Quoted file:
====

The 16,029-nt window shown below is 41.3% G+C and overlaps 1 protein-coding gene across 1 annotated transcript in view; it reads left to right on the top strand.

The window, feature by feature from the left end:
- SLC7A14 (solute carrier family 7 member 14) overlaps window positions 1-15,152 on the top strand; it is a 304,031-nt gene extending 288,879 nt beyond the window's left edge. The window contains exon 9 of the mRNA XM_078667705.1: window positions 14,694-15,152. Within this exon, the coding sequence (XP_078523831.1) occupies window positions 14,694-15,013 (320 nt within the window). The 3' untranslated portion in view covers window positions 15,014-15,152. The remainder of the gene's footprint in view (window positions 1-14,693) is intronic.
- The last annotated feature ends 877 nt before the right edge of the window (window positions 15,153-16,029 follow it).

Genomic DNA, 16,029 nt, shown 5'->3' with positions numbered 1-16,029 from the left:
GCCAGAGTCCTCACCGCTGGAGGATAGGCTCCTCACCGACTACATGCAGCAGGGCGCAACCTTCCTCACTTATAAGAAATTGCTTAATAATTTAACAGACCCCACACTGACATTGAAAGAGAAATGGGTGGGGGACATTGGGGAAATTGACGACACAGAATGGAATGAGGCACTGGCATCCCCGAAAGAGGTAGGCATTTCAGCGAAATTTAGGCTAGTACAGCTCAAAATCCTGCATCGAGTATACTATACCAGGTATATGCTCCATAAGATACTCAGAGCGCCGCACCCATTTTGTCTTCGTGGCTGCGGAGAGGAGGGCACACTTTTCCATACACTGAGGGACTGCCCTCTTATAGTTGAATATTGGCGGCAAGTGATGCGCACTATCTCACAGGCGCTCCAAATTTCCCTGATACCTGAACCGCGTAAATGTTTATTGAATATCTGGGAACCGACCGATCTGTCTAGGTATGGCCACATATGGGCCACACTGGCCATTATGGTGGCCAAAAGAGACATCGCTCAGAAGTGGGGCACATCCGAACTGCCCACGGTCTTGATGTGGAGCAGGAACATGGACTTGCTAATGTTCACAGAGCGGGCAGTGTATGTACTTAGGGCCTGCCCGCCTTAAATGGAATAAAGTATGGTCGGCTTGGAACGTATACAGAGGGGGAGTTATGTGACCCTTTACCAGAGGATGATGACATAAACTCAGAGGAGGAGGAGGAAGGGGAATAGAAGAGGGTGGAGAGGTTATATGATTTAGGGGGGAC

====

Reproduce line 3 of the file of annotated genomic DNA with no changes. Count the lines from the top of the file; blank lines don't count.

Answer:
- SLC7A14 (solute carrier family 7 member 14) overlaps window positions 1-15,152 on the top strand; it is a 304,031-nt gene extending 288,879 nt beyond the window's left edge. The window contains exon 9 of the mRNA XM_078667705.1: window positions 14,694-15,152. Within this exon, the coding sequence (XP_078523831.1) occupies window positions 14,694-15,013 (320 nt within the window). The 3' untranslated portion in view covers window positions 15,014-15,152. The remainder of the gene's footprint in view (window positions 1-14,693) is intronic.